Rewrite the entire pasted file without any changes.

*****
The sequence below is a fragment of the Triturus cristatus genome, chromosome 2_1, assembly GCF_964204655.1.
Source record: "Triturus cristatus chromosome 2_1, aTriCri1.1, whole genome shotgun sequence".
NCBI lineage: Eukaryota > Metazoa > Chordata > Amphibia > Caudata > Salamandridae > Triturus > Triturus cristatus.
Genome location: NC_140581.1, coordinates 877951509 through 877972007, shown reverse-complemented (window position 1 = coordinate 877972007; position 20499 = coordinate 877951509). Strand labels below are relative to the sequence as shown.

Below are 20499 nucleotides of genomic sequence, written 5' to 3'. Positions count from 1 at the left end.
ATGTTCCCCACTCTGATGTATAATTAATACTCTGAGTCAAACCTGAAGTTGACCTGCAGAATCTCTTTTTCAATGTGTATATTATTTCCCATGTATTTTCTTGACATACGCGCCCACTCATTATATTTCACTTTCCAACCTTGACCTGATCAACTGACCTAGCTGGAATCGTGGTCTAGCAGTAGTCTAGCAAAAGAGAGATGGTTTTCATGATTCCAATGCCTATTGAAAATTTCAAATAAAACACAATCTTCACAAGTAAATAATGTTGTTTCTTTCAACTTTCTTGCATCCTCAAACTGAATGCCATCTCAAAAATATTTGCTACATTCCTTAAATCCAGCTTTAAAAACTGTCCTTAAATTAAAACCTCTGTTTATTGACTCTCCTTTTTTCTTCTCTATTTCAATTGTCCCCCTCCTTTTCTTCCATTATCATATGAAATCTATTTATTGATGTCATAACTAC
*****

The sequence below is a fragment of the Triturus cristatus genome, chromosome 2_1, assembly GCF_964204655.1.
Source record: "Triturus cristatus chromosome 2_1, aTriCri1.1, whole genome shotgun sequence".
NCBI lineage: Eukaryota > Metazoa > Chordata > Amphibia > Caudata > Salamandridae > Triturus > Triturus cristatus.
Genome location: NC_140581.1, coordinates 877951509 through 877972007, shown reverse-complemented (window position 1 = coordinate 877972007; position 20499 = coordinate 877951509). Strand labels below are relative to the sequence as shown.

Below are 20499 nucleotides of genomic sequence, written 5' to 3'. Positions count from 1 at the left end.
ATGTTCCCCACTCTGATGTATAATTAATACTCTGAGTCAAACCTGAAGTTGACCTGCAGAATCTCTTTTTCAATGTGTATATTATTTCCCATGTATTTTCTTGACATACGCGCCCACTCATTATATTTCACTTTCCAACCTTGACCTGATCAACTGACCTAGCTGGAATCGTGGTCTAGCAGTAGTCTAGCAAAAGAGAGATGGTTTTCATGATTCCAATGCCTATTGAAAATTTCAAATAAAACACAATCTTCACAAGTAAATAATGTTGTTTCTTTCAACTTTCTTGCATCCTCAAACTGAATGCCATCTCAAAAATATTTGCTACATTCCTTAAATCCAGCTTTAAAAACTGTCCTTAAATTAAAACCTCTGTTTATTGACTCTCCTTTTTTCTTCTCTATTTCAATTGTCCCCCTCCTTTTCTTCCATTATCATATGAAATCTATTTATTGATGTCATAACTAC